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Stranded Carbon Assets and Negative Emissions Technologies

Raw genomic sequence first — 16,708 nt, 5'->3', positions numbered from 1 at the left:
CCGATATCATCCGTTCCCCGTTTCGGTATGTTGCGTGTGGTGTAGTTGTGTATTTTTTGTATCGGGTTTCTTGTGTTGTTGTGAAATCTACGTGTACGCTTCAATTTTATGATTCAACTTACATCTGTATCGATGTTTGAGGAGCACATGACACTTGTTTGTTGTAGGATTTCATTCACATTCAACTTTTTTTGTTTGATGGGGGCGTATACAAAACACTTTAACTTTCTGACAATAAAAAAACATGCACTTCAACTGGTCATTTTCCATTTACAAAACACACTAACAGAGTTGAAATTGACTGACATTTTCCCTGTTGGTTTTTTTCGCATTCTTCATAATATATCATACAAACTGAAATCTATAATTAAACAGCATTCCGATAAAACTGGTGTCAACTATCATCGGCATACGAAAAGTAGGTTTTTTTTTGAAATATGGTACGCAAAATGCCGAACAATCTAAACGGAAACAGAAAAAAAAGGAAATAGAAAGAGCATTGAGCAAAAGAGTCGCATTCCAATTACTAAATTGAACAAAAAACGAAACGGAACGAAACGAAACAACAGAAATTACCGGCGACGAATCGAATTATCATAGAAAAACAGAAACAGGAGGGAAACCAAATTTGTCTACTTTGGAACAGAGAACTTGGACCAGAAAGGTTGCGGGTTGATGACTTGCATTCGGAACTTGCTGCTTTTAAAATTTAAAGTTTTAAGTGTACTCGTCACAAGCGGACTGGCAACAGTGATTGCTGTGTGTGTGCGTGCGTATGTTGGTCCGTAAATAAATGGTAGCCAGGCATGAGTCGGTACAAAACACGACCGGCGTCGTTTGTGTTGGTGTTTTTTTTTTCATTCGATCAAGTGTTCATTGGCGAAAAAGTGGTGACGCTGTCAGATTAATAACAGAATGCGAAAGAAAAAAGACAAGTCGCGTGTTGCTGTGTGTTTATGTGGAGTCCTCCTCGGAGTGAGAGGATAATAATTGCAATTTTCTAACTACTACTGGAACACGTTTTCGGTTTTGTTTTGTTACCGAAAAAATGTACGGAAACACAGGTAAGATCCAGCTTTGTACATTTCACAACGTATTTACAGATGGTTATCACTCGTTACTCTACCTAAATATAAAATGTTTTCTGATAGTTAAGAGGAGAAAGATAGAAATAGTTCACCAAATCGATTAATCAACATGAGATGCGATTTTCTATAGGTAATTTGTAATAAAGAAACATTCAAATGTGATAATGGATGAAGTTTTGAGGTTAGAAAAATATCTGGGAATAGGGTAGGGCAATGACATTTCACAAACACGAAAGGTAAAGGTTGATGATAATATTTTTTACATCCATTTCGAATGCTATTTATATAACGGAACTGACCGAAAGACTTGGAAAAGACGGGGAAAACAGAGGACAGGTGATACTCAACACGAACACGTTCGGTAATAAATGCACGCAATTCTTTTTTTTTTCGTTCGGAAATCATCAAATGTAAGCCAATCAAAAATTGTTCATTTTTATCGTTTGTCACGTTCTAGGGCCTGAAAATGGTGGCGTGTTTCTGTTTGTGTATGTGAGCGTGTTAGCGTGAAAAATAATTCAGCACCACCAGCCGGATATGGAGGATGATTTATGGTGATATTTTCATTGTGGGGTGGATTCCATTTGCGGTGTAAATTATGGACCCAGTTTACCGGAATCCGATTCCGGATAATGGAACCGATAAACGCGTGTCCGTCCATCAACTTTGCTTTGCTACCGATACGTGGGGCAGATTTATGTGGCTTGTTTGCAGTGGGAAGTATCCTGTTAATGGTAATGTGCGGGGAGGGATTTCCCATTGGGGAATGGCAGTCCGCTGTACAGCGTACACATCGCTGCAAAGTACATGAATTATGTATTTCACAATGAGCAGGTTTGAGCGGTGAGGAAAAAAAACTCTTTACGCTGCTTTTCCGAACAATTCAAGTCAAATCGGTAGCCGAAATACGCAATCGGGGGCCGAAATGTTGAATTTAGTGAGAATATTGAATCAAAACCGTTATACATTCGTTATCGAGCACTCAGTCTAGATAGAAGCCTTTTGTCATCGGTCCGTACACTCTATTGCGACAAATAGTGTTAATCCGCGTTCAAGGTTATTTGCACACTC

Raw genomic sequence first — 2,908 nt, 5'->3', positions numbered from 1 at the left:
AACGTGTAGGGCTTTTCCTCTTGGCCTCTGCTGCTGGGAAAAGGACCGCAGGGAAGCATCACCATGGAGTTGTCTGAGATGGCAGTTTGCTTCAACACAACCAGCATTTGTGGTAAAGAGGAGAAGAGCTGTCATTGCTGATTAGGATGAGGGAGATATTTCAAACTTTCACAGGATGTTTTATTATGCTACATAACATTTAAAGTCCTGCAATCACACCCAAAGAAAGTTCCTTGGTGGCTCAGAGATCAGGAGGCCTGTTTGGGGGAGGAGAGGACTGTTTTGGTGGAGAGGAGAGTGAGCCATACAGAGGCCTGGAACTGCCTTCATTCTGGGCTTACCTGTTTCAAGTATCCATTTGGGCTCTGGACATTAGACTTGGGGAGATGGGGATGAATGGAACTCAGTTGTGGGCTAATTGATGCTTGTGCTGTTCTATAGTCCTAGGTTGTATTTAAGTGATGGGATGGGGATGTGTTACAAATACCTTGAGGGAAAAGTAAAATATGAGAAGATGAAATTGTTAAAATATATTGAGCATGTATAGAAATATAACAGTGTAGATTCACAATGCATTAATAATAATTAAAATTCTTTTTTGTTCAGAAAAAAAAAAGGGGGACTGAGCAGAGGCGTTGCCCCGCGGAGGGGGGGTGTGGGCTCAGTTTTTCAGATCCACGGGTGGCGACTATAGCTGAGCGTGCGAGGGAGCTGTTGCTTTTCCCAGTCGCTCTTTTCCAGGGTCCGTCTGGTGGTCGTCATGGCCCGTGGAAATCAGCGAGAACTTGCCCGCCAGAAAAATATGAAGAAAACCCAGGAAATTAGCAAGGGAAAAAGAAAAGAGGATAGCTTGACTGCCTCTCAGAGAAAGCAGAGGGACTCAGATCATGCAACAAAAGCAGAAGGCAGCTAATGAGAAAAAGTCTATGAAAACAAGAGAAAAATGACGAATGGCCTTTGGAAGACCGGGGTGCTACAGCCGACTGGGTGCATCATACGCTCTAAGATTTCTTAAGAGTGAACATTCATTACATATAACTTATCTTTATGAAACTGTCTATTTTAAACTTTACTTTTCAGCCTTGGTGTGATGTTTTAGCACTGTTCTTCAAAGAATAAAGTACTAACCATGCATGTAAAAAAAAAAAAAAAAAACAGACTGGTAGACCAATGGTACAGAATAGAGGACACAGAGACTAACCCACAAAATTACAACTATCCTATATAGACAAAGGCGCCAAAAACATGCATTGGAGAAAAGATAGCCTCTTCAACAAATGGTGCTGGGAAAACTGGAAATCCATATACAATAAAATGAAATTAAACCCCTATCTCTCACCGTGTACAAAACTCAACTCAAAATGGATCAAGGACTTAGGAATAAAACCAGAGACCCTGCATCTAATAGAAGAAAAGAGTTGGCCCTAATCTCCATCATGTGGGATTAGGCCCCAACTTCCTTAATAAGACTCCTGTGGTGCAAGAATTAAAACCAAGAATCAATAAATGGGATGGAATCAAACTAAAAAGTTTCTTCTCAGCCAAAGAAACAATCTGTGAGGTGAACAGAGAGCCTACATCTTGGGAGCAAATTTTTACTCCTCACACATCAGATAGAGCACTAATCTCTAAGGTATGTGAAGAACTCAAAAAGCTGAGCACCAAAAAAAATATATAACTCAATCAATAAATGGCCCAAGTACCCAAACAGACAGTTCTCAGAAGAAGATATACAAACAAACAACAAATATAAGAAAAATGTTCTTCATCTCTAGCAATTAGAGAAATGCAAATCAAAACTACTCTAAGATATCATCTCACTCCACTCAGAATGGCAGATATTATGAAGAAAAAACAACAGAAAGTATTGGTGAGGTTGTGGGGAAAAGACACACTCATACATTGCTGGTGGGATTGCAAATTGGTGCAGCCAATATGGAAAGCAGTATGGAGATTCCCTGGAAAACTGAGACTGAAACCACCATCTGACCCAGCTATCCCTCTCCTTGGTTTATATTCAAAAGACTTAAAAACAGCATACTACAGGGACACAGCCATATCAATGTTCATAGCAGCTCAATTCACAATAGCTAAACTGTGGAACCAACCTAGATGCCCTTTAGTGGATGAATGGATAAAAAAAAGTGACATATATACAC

Negative Emissions Technologies (NETs) 1 have the potential to remove carbon dioxide (CO2) from the atmosphere and this could reduce the impacts of ocean acidification and anthropogenic climate change. NETs are a family of technologies that encompass diverse options, including: Afforestation, Agricultural Soil Carbon Sequestration, Biochar, Bioenergy with Carbon Capture and Storage (BECCS), Direct Air Capture (DAC), Ocean Liming, Enhanced Weathering, and Ocean Fertilisation. NETs may help to extend carbon budgets and therefore provide more time to reduce emissions. Carbon budgets represent our best estimates of the amount of CO2 that may be released into the atmosphere before it becomes unlikely that the 2°C target can be avoided. Based on the latest IPCC work2 the current carbon budgets are 900, 1050 and 1,200 GtCO2 under 66%, 50% and 33% probabilities, respectively. In 2010, gross annual Greenhouse Gas (GHG) emissions totalled ~50 GtCO2-equivalent. Ocean and land sinks absorb just over 50% of the emissions resulting in net atmospheric emissions increasing by around 22 GtCO2 pa and therefore an average ~3 ppm increase of atmospheric CO2 concentration per year, although the fraction absorbed by these sinks is falling.3 To see whether carbon budgets can be extended and if so, for how long, we use the methodology used by the Carbon Tracker Initiative when it assessed the role of Carbon Capture and Storage (CCS) technology development and deployment on carbon budgets. It used the IEA CCS Roadmap4 to quantify the ‘extra space’ that would be created in carbon budgets and found that a total of 125 GtCO2 could be sequestered by 2050; this is the equivalent of 2.5 years of present gross annual emissions. 

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